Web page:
The Communist Manifesto, as a Patent Application

A new program converts ideas into machines.
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The figure resulting from Paul Scheerbart’s Perpetual Motion Machine (Sam Lavigne)

Great books—books that change the way we see the world, books that spur us along our paths as people and cultures—are, in their way, patents. They are innovations made manifest. They are ideas that are claimed by an author on behalf of the rest of us. They are cultural products that concern themselves, when they are at their very best, with hammocks

The artist and developer Sam Lavigne has taken these connections to a delightfully logical conclusion. Over at github, he posted a program that renders texts—literary, philosophical—as patent applications. "In short," Lavigne explains, "it reframes texts as inventions or machines." 

So! Kafka's The Hunger Artist becomes "An apparatus and device for staring into vacancy." Heidegger's The Question Concerning Technology becomes "A device and system for belonging to bringing-forth." And—my personal favorite—​The Communist Manifesto becomes "A method and device for comprehending theoretically the historical movement." 

Said "method and device," its automated patent-ese informs us, "comprises a sentimental veil, a mere instrument, a whole surface, a modern working condition, an essential product, a poor stock-in-trade, heavy artillery, a present system, a feudal system, a great factory, a collective product, a last resort, a 
transcendental robe, and a bribed tool."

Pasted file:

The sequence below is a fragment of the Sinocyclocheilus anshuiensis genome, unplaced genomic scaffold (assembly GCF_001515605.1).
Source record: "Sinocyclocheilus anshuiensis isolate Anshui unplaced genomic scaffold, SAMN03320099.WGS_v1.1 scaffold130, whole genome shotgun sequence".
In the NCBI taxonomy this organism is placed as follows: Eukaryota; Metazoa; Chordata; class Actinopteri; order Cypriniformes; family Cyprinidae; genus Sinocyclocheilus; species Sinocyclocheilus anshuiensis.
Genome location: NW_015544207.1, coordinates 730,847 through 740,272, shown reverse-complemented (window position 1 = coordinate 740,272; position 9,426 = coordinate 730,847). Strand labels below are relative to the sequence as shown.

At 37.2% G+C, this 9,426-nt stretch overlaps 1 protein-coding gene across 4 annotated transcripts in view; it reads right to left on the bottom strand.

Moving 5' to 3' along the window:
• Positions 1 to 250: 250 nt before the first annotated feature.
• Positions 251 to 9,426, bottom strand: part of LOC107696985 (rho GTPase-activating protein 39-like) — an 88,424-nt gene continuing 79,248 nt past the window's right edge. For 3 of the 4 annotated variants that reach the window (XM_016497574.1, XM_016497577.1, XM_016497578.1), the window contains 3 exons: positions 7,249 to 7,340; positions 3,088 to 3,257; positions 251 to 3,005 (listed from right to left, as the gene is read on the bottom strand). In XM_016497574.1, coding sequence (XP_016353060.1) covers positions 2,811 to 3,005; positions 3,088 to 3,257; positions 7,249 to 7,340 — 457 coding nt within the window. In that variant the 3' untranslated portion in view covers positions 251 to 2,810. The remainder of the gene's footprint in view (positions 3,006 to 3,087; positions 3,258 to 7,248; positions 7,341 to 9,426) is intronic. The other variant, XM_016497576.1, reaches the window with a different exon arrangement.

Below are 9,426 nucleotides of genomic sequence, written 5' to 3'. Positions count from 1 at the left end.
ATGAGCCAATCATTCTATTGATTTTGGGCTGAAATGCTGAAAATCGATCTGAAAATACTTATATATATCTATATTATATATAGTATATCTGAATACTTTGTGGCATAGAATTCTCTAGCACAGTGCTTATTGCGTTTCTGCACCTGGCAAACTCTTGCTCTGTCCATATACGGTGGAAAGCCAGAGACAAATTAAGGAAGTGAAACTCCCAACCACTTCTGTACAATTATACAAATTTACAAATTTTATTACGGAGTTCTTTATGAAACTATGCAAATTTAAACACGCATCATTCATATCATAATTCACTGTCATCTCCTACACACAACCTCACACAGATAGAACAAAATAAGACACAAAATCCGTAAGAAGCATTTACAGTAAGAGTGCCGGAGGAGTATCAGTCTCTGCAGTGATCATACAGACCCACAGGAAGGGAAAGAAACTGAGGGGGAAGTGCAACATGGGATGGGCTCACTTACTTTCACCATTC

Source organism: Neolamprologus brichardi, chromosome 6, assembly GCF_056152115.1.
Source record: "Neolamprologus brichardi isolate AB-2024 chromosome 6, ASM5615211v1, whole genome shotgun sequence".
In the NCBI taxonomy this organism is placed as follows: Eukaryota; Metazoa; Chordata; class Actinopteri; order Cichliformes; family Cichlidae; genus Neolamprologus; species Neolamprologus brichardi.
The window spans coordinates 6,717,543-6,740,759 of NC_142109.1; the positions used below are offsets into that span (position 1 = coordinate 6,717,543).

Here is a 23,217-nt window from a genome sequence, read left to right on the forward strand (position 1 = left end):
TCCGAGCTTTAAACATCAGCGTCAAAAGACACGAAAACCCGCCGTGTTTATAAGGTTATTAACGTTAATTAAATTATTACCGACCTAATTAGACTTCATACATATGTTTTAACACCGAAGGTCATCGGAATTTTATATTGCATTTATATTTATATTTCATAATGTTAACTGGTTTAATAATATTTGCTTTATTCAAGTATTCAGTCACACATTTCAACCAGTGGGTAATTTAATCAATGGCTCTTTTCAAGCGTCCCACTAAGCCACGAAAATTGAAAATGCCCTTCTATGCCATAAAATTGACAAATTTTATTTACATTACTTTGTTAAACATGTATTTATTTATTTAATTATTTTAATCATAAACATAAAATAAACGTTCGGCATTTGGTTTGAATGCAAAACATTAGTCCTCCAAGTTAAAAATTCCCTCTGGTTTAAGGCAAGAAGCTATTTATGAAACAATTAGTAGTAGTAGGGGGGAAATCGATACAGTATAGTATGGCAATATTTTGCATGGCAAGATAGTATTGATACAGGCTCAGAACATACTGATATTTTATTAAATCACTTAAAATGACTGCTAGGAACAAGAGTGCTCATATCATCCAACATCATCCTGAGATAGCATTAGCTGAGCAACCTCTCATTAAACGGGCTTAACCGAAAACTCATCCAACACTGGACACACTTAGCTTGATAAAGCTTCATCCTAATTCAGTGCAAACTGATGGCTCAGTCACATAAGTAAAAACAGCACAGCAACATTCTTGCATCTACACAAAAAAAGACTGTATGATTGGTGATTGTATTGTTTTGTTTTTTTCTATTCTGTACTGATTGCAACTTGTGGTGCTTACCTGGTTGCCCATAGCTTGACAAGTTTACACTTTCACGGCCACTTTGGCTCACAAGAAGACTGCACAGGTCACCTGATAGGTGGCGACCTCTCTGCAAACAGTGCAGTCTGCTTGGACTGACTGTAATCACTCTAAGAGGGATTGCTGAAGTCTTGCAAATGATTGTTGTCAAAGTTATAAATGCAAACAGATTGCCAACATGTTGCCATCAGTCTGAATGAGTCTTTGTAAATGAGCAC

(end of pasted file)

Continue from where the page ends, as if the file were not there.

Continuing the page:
This is absurd, of course, both in a general sense and in a reductio-ad sense. (And you can play around with the program—and learn more about how Lavigne created it—here.) But the program is also, in its way, fairly profound. The age of the algorithm is also an age that finds the line between human ingenuity and digital ingenuity growing ever more faint. There is perhaps more overlap than ever between novelties of "method" and novelties of "device." 

As Lavigne explains: 

I was partially inspired by Paul Scheerbart’s Perpetual Motion Machine, a sort of technical/literary diary in which Scheerbart documents and reflects on various failed attempts to create a perpetual motion machine. Scheerbart frequently refers to his machines as “stories” – I wanted to reverse the concept and transform stories into machines.

In other words? Machines are much more than "a mere instrument"; they are "a whole surface, a modern working condition, an essential product." Machines have ideas embedded in them—and vice versa.  

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Megan Garber is a staff writer at The Atlantic. She was formerly an assistant editor at the Nieman Journalism Lab, where she wrote about innovations in the media.

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